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As discussed in the readings on personal jurisdiction, the Constitution and states' long-arm statutes may permit court jurisdiction over out-of-state conduct, depending on the specific long-arm statute and the conduct involved. This means that many states may have concurrent jurisdiction over the same conduct. A similar situation exists in the international context. Because it is generally accepted as a matter of international law that nations may govern conduct of citizens of the nation taking place outside the nation, conduct by non-nationals that take place elsewhere but has significant and intended effects in the state or nation, conduct that threatens the sovereignty or security of the nation, and conduct that constitutes a universal crime such as torture and genocide, many situations may arise in which several nations' laws could govern the same conduct. To use a real-space example, imagine that A (an American shipping company) ships a batch of B's widgets from New York to B in Belgium, by way of France. The widgets are damaged during the French stopover and that this damage gave rise to a cause of action in tort between A and B. Assuming that A had significant enough contacts with both France and Belgium to warrant jurisdiction in both courts, B could sue A in the U.S., in France, or in Belgium, depending on which legal system would treat B more favorably. Additionally, B could sue in U.S. court but request that the court apply Belgian law to the dispute, or sue in Belgian court but request that the court apply French law, or any other combination of courts and laws.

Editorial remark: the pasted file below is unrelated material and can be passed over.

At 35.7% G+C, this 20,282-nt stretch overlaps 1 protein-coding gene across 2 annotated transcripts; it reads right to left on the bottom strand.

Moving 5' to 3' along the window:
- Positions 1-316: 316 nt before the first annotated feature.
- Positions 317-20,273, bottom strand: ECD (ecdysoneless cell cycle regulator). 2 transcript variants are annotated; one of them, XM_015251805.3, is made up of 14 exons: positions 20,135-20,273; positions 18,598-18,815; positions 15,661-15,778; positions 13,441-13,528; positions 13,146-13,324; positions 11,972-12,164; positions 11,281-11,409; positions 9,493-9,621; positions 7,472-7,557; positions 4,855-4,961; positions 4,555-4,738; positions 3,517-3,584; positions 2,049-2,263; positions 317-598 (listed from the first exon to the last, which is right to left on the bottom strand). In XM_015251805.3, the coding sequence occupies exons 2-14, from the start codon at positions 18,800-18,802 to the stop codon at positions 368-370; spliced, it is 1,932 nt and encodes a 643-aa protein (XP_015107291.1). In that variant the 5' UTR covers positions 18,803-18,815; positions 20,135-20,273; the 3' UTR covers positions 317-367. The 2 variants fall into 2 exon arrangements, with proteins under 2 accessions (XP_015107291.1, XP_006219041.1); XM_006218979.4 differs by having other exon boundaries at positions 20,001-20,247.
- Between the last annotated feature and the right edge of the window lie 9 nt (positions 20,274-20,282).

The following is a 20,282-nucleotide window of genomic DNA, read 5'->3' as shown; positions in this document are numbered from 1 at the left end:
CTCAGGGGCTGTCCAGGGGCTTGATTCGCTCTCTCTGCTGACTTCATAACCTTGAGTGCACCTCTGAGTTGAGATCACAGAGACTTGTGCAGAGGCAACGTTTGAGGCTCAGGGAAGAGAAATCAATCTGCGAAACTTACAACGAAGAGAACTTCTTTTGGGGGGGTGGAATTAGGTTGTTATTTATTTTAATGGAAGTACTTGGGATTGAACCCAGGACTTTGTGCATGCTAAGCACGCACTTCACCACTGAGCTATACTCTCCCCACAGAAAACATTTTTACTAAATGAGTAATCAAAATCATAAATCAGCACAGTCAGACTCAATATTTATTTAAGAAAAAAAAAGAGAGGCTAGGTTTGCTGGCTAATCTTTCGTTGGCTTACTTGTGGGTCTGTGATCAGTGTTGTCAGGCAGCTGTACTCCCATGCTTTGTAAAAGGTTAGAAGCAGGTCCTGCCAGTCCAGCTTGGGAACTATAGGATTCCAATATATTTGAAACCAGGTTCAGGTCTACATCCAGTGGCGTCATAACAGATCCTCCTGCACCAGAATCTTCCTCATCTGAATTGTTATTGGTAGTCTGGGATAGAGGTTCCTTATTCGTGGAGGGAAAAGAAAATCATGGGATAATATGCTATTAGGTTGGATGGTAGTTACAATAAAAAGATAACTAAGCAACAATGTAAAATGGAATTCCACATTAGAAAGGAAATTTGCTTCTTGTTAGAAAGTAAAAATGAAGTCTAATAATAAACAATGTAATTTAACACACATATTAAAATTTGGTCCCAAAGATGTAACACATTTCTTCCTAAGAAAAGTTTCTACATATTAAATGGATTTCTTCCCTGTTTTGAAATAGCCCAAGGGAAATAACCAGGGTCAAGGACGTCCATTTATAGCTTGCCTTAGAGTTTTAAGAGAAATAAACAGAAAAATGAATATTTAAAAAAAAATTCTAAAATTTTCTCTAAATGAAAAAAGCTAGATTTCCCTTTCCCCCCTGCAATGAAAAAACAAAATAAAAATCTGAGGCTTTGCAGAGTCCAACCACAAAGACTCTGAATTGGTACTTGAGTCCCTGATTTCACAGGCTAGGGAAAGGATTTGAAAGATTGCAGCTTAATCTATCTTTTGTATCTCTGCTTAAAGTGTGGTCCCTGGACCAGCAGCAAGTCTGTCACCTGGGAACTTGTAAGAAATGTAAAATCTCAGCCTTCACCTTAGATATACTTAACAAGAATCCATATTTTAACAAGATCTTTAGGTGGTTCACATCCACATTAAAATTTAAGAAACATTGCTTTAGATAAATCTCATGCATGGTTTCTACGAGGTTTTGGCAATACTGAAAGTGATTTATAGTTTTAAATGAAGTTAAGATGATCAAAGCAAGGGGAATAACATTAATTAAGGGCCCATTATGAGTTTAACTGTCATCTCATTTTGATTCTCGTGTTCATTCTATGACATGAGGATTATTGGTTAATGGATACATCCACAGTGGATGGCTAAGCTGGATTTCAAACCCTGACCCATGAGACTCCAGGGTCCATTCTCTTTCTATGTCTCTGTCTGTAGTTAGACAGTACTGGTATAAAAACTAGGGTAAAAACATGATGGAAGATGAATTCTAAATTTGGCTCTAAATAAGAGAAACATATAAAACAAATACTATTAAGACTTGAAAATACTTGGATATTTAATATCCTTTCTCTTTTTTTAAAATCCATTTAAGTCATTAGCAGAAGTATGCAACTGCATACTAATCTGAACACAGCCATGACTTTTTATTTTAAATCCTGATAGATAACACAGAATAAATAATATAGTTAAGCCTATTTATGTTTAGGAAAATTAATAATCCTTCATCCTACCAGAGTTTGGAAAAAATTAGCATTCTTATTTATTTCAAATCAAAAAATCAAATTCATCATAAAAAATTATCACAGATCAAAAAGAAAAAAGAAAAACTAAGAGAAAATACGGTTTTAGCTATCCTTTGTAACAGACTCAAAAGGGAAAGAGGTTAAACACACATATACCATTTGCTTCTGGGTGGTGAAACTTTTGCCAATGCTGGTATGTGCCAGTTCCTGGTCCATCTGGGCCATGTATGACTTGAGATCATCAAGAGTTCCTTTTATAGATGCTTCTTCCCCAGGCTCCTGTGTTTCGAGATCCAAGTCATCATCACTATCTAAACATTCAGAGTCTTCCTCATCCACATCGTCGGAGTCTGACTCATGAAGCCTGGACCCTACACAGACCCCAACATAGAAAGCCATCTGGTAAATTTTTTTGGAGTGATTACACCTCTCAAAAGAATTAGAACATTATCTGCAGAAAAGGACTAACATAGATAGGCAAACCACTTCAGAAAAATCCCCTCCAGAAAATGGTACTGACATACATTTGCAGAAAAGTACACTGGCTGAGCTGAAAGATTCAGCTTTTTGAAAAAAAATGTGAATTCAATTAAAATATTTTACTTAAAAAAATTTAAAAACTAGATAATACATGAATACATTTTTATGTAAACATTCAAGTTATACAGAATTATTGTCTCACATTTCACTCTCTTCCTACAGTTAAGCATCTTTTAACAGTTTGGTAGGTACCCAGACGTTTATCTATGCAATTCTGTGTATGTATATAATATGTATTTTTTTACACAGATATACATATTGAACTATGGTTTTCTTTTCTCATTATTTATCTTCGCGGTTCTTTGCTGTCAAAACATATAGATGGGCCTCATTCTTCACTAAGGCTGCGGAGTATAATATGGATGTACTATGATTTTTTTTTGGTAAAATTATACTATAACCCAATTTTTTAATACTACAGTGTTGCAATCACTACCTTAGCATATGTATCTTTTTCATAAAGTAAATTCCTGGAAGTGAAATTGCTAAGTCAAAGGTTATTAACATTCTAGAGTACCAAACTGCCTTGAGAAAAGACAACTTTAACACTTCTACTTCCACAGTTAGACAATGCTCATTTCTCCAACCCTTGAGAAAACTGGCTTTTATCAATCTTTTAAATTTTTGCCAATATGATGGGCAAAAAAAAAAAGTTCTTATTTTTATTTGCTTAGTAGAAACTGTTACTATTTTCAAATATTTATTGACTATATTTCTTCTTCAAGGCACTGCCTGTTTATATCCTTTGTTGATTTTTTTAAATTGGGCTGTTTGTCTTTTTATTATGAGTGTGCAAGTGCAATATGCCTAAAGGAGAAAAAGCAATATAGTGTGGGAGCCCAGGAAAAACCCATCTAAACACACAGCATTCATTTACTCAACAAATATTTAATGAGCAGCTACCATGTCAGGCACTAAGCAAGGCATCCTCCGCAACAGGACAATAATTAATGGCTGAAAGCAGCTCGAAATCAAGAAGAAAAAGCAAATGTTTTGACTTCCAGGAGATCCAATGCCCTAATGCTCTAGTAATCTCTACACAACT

The many applicable laws will not necessarily be substantively compatible. Different states and nations will have different interests and each will want its laws to govern each dispute. This situation becomes extremely poignant when laws are not only inconsistent, but also incompatible; for example, in some states of the U.S., it is illegal to provide or engage in Internet gambling, but in Liechtenstein, such gambling is government-sponsored. Although the situation of inconsistent laws occurs with moderate frequency now (especially in the antitrust and securities fields) it is likely to become even more common as cyber-commerce becomes more prevalent. This is because, in cyberspace, cross-border transactions are no more difficult than transactions with local parties.